Jimmy Buffett Key West concert
  • Attendees at the 20th annual convention of Jimmy Buffett's "Parrot Head" fans, held in 2011 in Key West, were surprised and delighted when Buffett made a rare appearance -- performing with his Coral Reefer Band for more than an hour. (Photo by Rob O'Neal, Florida Keys News Bureau)

     

  • By: Carol Shaughnessy
  • May 20, 2020

The Florida Keys & Key West are slated to reopen to visitors June 1 following a temporary closure because of the global coronavirus crisis. But for the people still under stay-at-home orders or adapting to a “new normal” far from the island chain, the music of Jimmy Buffett can evoke the essence of Key West and memories of a more carefree time.

Jimmy Buffett Key West

Jimmy’s Key West years are captured in this volume of photos and prose by his longtime friend, renowned author/photographer Tom Corcoran.

Longtime Key Westers like me remember Jimmy when he lived on the island, savoring the lifestyle that helped inspire his songs. During the COVID-19 shutdowns he staged the Spring 2020 Cabin Fever Tour on Margaritaville TV  and Radio Margaritaville — which included the re-broadcast of a concert in Key West.

This “Keys Voices” column recalls another show: a 2011 performance for a gathering of his Parrot Head fans on the island. (FYI, Radio Margaritaville remains the 24/7 go-to source for Buffett tunes that can lift the spirits and spark a smile.) 

Nov. 4, 2011. “I heard I was in town,” Jimmy Buffett quipped after strolling onstage on Key West’s Duval Street, referencing one of his well-known song titles and the rampant rumors that he would appear and perform.

And perform he did. The fabled singer/songwriter returned to his former Key West home to give a rare surprise concert that delighted some 3,500 “Parrot Head” fans during their 20th annual convention.

Jimmy, whose standout songs include “It’s Five O’clock Somewhere” with Alan Jackson and the iconic “Margaritaville,” rocked with his world-class Coral Reefer Band for more than 70 minutes — from a stage just steps from his landmark Margaritaville Store and Café.

“This is pretty cool, playing on Duval Street,” Jimmy admitted with a grin at the start of the free concert, which was open to the public as well as Parrot Head conventioneers.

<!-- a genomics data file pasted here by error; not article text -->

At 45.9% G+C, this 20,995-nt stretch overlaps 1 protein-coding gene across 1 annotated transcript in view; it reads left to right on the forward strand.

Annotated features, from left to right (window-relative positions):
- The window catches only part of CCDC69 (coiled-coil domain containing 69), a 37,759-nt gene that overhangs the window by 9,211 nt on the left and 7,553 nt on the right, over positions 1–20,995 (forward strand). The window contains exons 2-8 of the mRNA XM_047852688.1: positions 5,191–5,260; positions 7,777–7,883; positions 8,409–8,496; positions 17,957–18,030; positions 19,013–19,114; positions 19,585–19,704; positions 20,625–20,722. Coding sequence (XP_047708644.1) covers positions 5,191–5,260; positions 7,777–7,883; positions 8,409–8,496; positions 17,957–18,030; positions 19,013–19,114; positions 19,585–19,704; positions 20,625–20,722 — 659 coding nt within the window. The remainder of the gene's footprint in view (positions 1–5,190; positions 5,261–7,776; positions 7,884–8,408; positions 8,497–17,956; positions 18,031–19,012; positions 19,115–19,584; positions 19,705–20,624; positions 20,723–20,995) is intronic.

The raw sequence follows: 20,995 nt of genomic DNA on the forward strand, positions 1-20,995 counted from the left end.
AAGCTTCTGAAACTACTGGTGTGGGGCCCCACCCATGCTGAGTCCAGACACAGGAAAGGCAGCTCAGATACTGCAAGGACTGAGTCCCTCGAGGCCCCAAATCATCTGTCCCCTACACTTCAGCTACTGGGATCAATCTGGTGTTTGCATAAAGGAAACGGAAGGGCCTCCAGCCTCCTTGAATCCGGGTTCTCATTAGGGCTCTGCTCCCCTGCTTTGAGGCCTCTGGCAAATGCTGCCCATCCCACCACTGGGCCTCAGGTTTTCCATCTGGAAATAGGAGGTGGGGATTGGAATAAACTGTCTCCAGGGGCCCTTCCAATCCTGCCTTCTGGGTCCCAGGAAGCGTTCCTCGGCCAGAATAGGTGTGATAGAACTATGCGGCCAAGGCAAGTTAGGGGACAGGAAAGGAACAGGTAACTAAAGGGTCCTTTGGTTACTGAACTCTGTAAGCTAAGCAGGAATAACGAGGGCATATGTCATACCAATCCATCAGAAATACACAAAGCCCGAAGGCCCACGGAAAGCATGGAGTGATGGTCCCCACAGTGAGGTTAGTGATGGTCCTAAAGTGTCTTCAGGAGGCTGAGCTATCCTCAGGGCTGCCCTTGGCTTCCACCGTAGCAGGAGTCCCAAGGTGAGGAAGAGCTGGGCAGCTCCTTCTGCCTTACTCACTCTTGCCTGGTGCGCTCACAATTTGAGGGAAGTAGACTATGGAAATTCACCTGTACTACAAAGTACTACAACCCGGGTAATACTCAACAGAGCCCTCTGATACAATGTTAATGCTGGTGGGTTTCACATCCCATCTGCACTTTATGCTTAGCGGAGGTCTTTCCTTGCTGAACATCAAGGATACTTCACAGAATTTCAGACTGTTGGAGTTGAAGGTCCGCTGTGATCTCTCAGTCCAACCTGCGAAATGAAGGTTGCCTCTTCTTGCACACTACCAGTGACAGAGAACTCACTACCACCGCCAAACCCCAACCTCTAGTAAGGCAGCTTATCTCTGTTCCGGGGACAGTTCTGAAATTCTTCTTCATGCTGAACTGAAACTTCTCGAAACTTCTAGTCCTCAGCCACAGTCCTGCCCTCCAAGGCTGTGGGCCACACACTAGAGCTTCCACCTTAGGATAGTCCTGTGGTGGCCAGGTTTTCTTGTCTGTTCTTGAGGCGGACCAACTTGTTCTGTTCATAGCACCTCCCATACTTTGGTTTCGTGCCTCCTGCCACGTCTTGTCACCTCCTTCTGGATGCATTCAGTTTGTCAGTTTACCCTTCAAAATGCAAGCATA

He then launched into a set of 15 songs, most of them inspired by his time in Key West during the 1970s and 80s or mentioning local people and places.

While he lived on the island, Jimmy absorbed its characters, ambiance and laid-back lifestyle, memorializing them in songs that feature Key West locales like Fausto’s Food Palace, the Blue Heaven restaurant and the Chart Room Bar.

barefoot Jimmy Buffett Key West

With bare feet and a characteristically laid-back stage presence, Jimmy offered songs and comments that recalled his longstanding affection for his former Key West home. (Photo by Rob O’Neal, Florida Keys News Bureau)

He drew on the influence of his Key West home to create the near-addictive tropical mystique that permeates his music.

Among the songs he and the Reefers played during their Duval Street concert were favorites such as “A Pirate Looks at Forty,” “Tin Cup Chalice,” “Nautical Wheelers” and “Woman Goin’ Crazy on Caroline Street.”

The entire performance was upbeat and lively, with intricate riffs from the Reefers and stellar vocals by Jimmy. The songs were pure classic Buffett — and each one was greeted by exuberant applause from the fans lining the street.

Like his tunes, Jimmy’s commentary between numbers was rich in references to his Key West memories and favorite spots.

“I’ve had great inspiration and great fun on the streets of this little rock,” he said, “and I appreciate it very much.”

Jimmy mentioned the late lamented Islander Drive-in and former gentleman smuggler Phil Clark, whose life is chronicled in “A Pirate Looks at Forty,” and dedicated “Last Mango in Paris” to Captain Tony Tarracino.

The late captain, a bar owner who became one of Key West’s most colorful mayors, was a friend of Jimmy’s whose tales inspired “Mango.”

Jimmy’s deep affection for Key West and the Florida Keys was particularly apparent as he introduced and sang “Migration.”

“Some people fly down here and never go back,” he warned his audience in mock seriousness. “This happened to me, and it may happen to you.”

He then embarked on the song … changing the lyrics near the end to proclaim, “I’ve got a Caribbean soul I can barely control and some Key West always here in my heart.”

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